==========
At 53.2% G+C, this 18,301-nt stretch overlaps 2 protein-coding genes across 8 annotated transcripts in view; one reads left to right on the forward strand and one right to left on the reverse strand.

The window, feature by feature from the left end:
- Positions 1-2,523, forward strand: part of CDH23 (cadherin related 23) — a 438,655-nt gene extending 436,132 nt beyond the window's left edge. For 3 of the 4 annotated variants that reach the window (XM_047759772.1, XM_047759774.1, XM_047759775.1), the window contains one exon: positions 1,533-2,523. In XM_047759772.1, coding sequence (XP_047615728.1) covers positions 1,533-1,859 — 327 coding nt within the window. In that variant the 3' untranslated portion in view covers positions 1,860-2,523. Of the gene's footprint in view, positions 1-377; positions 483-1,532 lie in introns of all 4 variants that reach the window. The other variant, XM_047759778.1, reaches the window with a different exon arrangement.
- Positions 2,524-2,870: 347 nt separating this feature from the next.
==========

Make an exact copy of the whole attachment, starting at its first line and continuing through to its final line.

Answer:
At 53.2% G+C, this 18,301-nt stretch overlaps 2 protein-coding genes across 8 annotated transcripts in view; one reads left to right on the forward strand and one right to left on the reverse strand.

The window, feature by feature from the left end:
- Positions 1-2,523, forward strand: part of CDH23 (cadherin related 23) — a 438,655-nt gene extending 436,132 nt beyond the window's left edge. For 3 of the 4 annotated variants that reach the window (XM_047759772.1, XM_047759774.1, XM_047759775.1), the window contains one exon: positions 1,533-2,523. In XM_047759772.1, coding sequence (XP_047615728.1) covers positions 1,533-1,859 — 327 coding nt within the window. In that variant the 3' untranslated portion in view covers positions 1,860-2,523. Of the gene's footprint in view, positions 1-377; positions 483-1,532 lie in introns of all 4 variants that reach the window. The other variant, XM_047759778.1, reaches the window with a different exon arrangement.
- Positions 2,524-2,870: 347 nt separating this feature from the next.